If XML lives up to the hype, soon we'll all be interacting with XML applications, which will make it vastly easier to conduct commerce, download software and find content on the Web. It's a big promise, but XML â" even if it is still being defined in standards bodies â" looks like it's up to the task and every major Web vendor is rallying behind it.
What is XML (besides yet another new acronym) and why do you as a marketer and builder of Web sites need to know about it? Let's start with some background.
The basic language of today's Web is HyperText Markup Language (HTML), which consists of a series of tags and notations for building basic Web pages. HTML was designed specifically for the Web and is designed for the building of simple, mostly text-graphics-and-links Web pages.
HTML itself is derived from the Standard Generalized Markup Language (SGML), a much more powerful language that has been used for years by industries and government to help create and manage documents.
Splitting the difference
XML splits the difference between HTML and SGML. Like HTML, it is simple and lightweight and built for delivery over the Web. But also like SGML (from which it, too, is derived), XML is much more powerful and includes the ability for individual companies or industries to extend it with new capabilities and tags suited to their needs. That's why they call it Extensible.
However, while you'll hear a lot about XML, you won't be dealing with XML itself, per se. XML is a tool for creating new Web languages, and already there are a variety of languages that are being built with XML.
For instance, Microsoft Corp. has used XML to build the Channel Definition Format (CDF), which it is proposing as a universal way to describe push channels. Netscape Communications Corp., in turn, is forwarding an XML version of its MetaContent Format (MCF) that will compete with CDF.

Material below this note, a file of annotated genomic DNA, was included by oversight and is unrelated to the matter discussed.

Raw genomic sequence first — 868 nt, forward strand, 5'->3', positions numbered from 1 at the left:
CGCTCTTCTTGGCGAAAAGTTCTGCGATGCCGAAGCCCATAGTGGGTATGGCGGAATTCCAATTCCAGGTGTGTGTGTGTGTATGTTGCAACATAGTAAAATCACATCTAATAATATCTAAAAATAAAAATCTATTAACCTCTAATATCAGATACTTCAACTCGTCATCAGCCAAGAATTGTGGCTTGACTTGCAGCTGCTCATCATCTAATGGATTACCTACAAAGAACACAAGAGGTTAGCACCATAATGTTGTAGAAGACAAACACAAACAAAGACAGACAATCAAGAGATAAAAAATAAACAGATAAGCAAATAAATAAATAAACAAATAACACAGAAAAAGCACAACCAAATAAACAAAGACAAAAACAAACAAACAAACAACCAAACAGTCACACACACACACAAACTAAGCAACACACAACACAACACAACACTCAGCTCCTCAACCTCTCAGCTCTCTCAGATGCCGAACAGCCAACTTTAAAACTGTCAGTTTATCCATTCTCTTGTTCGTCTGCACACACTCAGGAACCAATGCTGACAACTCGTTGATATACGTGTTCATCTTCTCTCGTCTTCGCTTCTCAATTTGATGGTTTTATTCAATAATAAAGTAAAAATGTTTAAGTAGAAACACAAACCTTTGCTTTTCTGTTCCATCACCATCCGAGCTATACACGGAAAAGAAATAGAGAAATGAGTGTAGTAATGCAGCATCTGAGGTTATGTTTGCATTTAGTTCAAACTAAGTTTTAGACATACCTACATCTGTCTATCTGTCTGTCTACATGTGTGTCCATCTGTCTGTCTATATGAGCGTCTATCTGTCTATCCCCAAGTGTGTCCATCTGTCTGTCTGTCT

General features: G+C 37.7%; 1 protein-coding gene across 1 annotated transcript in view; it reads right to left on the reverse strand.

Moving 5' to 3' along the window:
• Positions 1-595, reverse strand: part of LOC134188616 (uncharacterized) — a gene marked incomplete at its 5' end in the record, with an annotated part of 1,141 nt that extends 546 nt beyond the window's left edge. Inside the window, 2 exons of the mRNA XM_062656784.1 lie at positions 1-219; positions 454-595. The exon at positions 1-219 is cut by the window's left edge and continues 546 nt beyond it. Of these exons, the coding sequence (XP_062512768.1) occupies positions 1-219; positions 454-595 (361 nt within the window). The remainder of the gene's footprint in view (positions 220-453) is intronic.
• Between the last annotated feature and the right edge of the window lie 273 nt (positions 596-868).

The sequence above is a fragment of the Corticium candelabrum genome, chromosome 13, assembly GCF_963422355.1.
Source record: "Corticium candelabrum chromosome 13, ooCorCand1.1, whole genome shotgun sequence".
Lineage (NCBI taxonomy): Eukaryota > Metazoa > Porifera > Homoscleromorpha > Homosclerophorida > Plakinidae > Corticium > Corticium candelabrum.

Separately, Microsoft and Marimba have proposed the Open Software Description (OSD) language as an XML-based way to deliver updated software applications over the Web.
In addition, industries can use XML to build languages to serve their specific needs. The industry group CommerceNet is working on XML-based languages to fuel electronic commerce applications and other industries, such as the auto and chemical industries, are working with XML as well.
End of HTML?
Will XML spell the end of the Web and HTML? No. Instead, think about it this way: Every builder needs the right tool for the job. If you want to build a mainly text-graphics-links online environment like the Web today, HTML is a perfect fit.
But if you want to build a new Web that is driven by transactions, is personalized in nature and is more easily navigated by things like search engines and intelligent agents, then XML and XML-based languages are the way to go.
Will this change the do-it-yourself, low-barrier-to-entry nature of the Web? Well yes and no. First of all, while most anyone can write an HTML page, few do it well. So the Web â" especially for serious busines-ses â" is no longer a hobby or sideline effort anyway.
And while the average person won't write their own XML-based language, there will be lots of tools that make it easy for users to take advantage of XML technology. For instance, already there are drag-and-drop tools for building CDF push channels.
In the end, XML works behind the scenes to make the Web a more commerce- and business-ready environment, while keeping things easy for users.
When will XML arrive? Well some applications like CDF are here already even as the World Wide Web Consortium puts the final touches on the XML specification. The battle now will be to see how vendors like Netscape, Microsoft and others compete to own XML the way they battle for top spot on the Web today.
And the larger challenge will be to see how quickly businesses can learn about and adapt to the new, more powerful and flexible Web that XML will help to create.
Richard Karpinski is editor at large for Internet Week and author of "Beyond HTML" from publisher Osborne/McGraw-Hill.